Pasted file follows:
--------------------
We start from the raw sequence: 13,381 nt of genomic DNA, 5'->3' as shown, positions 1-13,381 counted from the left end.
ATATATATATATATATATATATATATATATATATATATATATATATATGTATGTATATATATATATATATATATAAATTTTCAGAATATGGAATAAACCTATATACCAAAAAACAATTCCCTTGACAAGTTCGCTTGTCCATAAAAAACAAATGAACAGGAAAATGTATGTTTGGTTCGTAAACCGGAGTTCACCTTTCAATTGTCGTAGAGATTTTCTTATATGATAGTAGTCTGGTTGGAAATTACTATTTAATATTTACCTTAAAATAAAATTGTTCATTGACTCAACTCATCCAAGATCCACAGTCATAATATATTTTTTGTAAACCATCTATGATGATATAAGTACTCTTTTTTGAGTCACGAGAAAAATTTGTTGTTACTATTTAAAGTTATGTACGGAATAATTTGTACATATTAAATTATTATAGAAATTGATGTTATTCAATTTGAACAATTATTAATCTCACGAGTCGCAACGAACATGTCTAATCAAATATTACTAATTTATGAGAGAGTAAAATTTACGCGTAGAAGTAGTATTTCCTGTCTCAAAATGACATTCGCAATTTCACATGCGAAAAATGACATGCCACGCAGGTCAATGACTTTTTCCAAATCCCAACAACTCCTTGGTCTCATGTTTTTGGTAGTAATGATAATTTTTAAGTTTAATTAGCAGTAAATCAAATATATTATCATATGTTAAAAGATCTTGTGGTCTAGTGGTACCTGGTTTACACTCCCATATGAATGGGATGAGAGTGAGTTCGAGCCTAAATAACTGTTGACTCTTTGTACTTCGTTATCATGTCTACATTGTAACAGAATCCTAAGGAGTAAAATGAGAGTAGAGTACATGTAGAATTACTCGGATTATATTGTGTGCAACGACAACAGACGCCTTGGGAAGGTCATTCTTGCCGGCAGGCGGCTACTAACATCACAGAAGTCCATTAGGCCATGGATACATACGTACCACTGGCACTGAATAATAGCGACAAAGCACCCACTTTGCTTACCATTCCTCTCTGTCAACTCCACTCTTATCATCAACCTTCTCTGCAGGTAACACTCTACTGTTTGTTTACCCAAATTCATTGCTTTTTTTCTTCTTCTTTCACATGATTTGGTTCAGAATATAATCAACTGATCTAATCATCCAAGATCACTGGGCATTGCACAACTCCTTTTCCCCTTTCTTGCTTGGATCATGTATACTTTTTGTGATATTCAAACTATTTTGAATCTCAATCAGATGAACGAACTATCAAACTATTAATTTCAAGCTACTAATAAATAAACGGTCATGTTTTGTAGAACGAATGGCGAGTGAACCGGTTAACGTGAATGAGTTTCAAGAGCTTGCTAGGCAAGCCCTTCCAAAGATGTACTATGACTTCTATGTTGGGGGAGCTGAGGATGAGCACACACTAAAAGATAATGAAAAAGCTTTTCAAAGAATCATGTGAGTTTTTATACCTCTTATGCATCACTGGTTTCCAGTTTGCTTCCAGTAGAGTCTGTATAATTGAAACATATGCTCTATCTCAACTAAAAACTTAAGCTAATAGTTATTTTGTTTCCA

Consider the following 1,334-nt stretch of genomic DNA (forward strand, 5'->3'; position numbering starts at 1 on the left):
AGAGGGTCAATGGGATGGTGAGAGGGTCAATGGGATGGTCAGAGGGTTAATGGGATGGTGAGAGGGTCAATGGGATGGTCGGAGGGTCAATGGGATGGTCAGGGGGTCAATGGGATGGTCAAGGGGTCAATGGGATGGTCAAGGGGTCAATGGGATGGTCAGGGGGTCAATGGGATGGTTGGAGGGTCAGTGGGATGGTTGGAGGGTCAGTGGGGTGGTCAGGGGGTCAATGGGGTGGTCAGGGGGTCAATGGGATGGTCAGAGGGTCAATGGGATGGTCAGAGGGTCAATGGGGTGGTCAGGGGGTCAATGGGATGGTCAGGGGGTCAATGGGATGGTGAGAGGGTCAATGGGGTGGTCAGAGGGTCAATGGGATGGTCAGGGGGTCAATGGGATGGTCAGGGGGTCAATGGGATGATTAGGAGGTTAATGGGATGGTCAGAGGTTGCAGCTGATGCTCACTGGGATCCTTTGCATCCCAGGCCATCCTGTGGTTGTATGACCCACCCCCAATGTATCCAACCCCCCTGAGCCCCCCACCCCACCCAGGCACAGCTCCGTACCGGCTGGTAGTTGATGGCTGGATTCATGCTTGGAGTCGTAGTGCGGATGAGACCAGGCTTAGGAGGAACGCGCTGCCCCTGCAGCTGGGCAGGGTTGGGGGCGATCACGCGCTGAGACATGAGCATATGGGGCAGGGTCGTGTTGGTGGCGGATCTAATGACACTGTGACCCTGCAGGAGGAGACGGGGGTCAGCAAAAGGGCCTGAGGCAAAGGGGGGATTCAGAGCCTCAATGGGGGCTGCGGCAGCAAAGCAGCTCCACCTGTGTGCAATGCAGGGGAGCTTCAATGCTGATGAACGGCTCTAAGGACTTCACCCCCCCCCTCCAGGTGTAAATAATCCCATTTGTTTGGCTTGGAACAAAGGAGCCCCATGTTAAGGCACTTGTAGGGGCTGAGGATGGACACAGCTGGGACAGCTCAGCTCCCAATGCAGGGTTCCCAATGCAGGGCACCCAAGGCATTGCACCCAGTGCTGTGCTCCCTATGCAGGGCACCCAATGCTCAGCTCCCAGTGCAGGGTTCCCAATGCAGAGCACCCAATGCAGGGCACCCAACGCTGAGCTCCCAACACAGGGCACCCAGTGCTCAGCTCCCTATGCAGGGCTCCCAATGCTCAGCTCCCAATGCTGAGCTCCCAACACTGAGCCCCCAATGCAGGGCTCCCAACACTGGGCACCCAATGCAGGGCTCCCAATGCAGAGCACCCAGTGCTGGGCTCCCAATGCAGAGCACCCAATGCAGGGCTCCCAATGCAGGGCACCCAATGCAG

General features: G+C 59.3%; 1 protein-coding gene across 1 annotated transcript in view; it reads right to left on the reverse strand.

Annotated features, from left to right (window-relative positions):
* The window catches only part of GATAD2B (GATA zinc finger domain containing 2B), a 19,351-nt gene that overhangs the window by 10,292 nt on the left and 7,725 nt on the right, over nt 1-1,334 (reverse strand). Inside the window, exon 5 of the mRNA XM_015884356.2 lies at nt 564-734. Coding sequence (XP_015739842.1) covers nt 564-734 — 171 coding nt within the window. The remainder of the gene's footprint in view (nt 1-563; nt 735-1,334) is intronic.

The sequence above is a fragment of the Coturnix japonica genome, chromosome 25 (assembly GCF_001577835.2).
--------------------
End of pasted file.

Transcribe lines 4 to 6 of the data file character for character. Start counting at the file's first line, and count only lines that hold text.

AGAGGGTCAATGGGATGGTGAGAGGGTCAATGGGATGGTCAGAGGGTTAATGGGATGGTGAGAGGGTCAATGGGATGGTCGGAGGGTCAATGGGATGGTCAGGGGGTCAATGGGATGGTCAAGGGGTCAATGGGATGGTCAAGGGGTCAATGGGATGGTCAGGGGGTCAATGGGATGGTTGGAGGGTCAGTGGGATGGTTGGAGGGTCAGTGGGGTGGTCAGGGGGTCAATGGGGTGGTCAGGGGGTCAATGGGATGGTCAGAGGGTCAATGGGATGGTCAGAGGGTCAATGGGGTGGTCAGGGGGTCAATGGGATGGTCAGGGGGTCAATGGGATGGTGAGAGGGTCAATGGGGTGGTCAGAGGGTCAATGGGATGGTCAGGGGGTCAATGGGATGGTCAGGGGGTCAATGGGATGATTAGGAGGTTAATGGGATGGTCAGAGGTTGCAGCTGATGCTCACTGGGATCCTTTGCATCCCAGGCCATCCTGTGGTTGTATGACCCACCCCCAATGTATCCAACCCCCCTGAGCCCCCCACCCCACCCAGGCACAGCTCCGTACCGGCTGGTAGTTGATGGCTGGATTCATGCTTGGAGTCGTAGTGCGGATGAGACCAGGCTTAGGAGGAACGCGCTGCCCCTGCAGCTGGGCAGGGTTGGGGGCGATCACGCGCTGAGACATGAGCATATGGGGCAGGGTCGTGTTGGTGGCGGATCTAATGACACTGTGACCCTGCAGGAGGAGACGGGGGTCAGCAAAAGGGCCTGAGGCAAAGGGGGGATTCAGAGCCTCAATGGGGGCTGCGGCAGCAAAGCAGCTCCACCTGTGTGCAATGCAGGGGAGCTTCAATGCTGATGAACGGCTCTAAGGACTTCACCCCCCCCCTCCAGGTGTAAATAATCCCATTTGTTTGGCTTGGAACAAAGGAGCCCCATGTTAAGGCACTTGTAGGGGCTGAGGATGGACACAGCTGGGACAGCTCAGCTCCCAATGCAGGGTTCCCAATGCAGGGCACCCAAGGCATTGCACCCAGTGCTGTGCTCCCTATGCAGGGCACCCAATGCTCAGCTCCCAGTGCAGGGTTCCCAATGCAGAGCACCCAATGCAGGGCACCCAACGCTGAGCTCCCAACACAGGGCACCCAGTGCTCAGCTCCCTATGCAGGGCTCCCAATGCTCAGCTCCCAATGCTGAGCTCCCAACACTGAGCCCCCAATGCAGGGCTCCCAACACTGGGCACCCAATGCAGGGCTCCCAATGCAGAGCACCCAGTGCTGGGCTCCCAATGCAGAGCACCCAATGCAGGGCTCCCAATGCAGGGCACCCAATGCAG

General features: G+C 59.3%; 1 protein-coding gene across 1 annotated transcript in view; it reads right to left on the reverse strand.

Annotated features, from left to right (window-relative positions):